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Tickers in this Article: GRMN, GOOG, UEIC, NTE, SANYY, SNE
Have you ever heard the phrase "Don't throw the baby out with the bathwater"? It's a cliché warning us to hold on to what's valuable when we're getting rid of what we don't want. Sometimes investors forget the sage advice, and when they do, it can be a big opportunity to find undervalued stocks.

When it comes to consumer electronics stocks, there's plenty of bathwater to go around. This group is literally one of the worst performers for the last 52 weeks, and the Dow Jones U.S. Consumer Electronics Index (DJUSCE) is 40% lower than it was a year ago. However, there are some substantial values to be found here, if you're willing to dig, that is. (Read more on comparing your returns, check out Benchmark Your Returns With Indexes.)

Garmin on the Rebound?
Say what you want to about the stock, but don't think for a minute that Garmin Limited (Nasdaq:GRMN) isn't getting it done on its side of the table. Yes, this story is getting tired. Yes, Tom-Tom is taking on market share. But no, Garmin is not down for the count, not by a long shot. In fact, Garmin's seen a lot of things fall into place recently that could draw some interest for the stock again.

The near-term primary catalyst for the stock may be the upcoming launch of Garmin's handheld device called "Nuviphone". With Google's (Nasdaq:GOOG) phone being delayed most likely until next year, the near-term playing field just got a little bit bigger for everyone else. Garmin is now reaching well beyond U.S. borders and has extended its deal with Mercedes-Benz. It also recently acquired another European distributor Formar Electronics NV/SA.

It's true that Garmin hasn't seen much love from analysts, who've been downgrading the stock pretty indiscriminately since April (four downgrades since April 8, plus new coverage by Stanford Research with a 'sell' rating). That's all the more reason why I like it though. These guys were late to the party when the stock was getting crushed between October of last year and April 28 of this year; why wouldn't they be late for the recovery as well?

Along those lines, here's some food for thought: The stock gained 18.9% in May in the shadow of all the downgrades. (For more on analysts expectations read Can Earnings Guidance Accurately Predict The Future?)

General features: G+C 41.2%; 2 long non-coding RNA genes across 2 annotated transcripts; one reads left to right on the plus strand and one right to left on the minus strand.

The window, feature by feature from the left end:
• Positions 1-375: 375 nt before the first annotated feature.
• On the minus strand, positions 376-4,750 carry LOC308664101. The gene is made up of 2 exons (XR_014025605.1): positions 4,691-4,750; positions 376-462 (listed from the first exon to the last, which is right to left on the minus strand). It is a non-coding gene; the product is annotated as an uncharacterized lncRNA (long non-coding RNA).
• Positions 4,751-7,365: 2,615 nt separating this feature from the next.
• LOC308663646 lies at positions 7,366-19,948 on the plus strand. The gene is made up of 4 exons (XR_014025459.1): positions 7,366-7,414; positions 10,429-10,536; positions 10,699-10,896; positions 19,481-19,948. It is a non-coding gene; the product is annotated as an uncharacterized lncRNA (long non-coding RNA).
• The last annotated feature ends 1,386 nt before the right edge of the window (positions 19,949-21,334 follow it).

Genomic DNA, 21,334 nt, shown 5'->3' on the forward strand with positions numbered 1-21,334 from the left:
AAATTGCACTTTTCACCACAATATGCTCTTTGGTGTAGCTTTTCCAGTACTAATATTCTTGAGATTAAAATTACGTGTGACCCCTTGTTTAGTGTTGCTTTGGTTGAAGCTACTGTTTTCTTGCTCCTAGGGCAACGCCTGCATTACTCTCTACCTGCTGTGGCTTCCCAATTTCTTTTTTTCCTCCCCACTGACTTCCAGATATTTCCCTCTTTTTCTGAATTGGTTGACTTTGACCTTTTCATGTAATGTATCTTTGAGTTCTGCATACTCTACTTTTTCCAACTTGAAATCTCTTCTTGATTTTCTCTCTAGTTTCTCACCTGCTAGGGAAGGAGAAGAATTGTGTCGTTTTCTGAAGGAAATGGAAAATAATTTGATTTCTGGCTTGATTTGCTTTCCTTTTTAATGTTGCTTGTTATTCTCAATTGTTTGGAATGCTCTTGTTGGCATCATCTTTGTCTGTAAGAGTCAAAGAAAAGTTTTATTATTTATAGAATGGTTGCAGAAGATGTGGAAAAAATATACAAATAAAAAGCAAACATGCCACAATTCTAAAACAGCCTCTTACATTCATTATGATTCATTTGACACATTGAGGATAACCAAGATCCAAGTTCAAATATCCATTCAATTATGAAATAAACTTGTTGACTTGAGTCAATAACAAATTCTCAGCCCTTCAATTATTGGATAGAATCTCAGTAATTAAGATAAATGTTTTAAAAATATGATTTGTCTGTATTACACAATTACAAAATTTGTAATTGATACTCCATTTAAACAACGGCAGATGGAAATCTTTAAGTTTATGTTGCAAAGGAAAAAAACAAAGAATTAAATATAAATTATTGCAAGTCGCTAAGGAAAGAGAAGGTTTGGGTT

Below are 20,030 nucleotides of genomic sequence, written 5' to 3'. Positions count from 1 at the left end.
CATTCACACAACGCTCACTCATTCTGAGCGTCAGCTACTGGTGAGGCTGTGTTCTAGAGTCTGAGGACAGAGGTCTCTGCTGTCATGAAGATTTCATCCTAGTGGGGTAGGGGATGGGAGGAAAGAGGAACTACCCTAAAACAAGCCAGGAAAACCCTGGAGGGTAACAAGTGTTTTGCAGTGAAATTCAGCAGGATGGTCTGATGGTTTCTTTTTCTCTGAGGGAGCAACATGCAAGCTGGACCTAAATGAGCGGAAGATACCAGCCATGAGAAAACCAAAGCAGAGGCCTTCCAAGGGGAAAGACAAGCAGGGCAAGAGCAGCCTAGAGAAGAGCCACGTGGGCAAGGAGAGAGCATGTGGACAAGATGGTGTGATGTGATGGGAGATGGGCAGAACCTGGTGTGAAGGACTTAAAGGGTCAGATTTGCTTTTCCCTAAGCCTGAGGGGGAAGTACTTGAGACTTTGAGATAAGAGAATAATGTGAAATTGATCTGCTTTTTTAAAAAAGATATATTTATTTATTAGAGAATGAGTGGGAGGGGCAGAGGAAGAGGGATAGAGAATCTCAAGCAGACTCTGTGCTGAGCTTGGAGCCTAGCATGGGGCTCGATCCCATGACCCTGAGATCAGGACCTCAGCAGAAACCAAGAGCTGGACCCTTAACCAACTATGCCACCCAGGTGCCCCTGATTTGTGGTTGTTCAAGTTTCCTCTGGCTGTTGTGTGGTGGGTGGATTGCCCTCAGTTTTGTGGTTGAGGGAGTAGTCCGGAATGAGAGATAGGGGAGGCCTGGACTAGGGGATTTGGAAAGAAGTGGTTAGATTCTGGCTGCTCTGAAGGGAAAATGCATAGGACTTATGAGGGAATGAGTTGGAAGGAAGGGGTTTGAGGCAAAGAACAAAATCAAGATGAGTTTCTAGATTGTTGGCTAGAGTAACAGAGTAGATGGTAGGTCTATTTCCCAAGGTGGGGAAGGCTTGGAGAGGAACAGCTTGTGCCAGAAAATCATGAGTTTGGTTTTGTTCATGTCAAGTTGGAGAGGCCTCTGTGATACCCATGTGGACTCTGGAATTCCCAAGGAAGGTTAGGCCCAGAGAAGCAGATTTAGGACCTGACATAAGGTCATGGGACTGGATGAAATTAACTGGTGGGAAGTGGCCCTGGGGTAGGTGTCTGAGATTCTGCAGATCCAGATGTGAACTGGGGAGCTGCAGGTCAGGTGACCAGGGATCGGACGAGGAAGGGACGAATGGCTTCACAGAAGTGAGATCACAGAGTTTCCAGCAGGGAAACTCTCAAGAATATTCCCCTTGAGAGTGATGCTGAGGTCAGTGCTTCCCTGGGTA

Universal Appeal
If you're a pure fundamentalist (or if you at least appreciate home theater technology), then Universal Electronics (Nasdaq:UEIC) may sound bullish to your ears.

Universal Electronics' expertise lies in wirelessly connecting all sort of technological devices. Though United Sates investors may not be familiar with its products, as Universal seems to sell them anywhere but the United Sates, a few lucky investors are more than familiar with the results. Check out the fundamental snapshot:

I'm not sure which is the most impressive, a forward looking price multiple of 14, a trailing price-to-sales ratio of 1.3, or the fact that Universal is profitable.

So, why can't the stock catch a break? I think it mostly has to do with expectations. Net sales during Q1 of this year came in 7.3% under the previous Q1 figure, while the net income figure was about half of income from the same quarter a year earlier. The market was understandably disappointed but may have lost sight of the bigger picture.

Other Names On The Move
If you're more concerned about momentum than actual performance (which is fine), perhaps you'd be more interested in a Nam Tai Electronics (NYSE:NTE), Sanyo (Nasdaq:SANYY) or a Sony (NYSE:SNE). They're all up decisively over the last three months. Nam Tai up 23%, Sanyo up 31% and Sony up 10.5%.

Despite the fact that Nam Tai fell short of revenue expectations thanks to soft demand in its mobile phones accessory business, the stock has managed to rally 11.6% since dropping the bad news in early May. There has to be a reason.

As for Sanyo and Sony, again there's no specific reason that I can find for such a strong outperformance. Perhaps it's an omen of a recovering U.S. dollar, which could bolster demand from their products from U.S. consumers. Regardless, the stocks have produced results. (To learn more about momentum investing, check out Riding The Momentum Investing Waves.)

Bottom Line
The bigger point is that the market discarded the whole consumer electronics group over the last several months, but those same investors are now realizing the error. The pickin's are still a little slim, but based on some of the renewed interest here, there appears to be substantial opportunity.

For related reading, see Using Consumer Spending As A Market Indicator.

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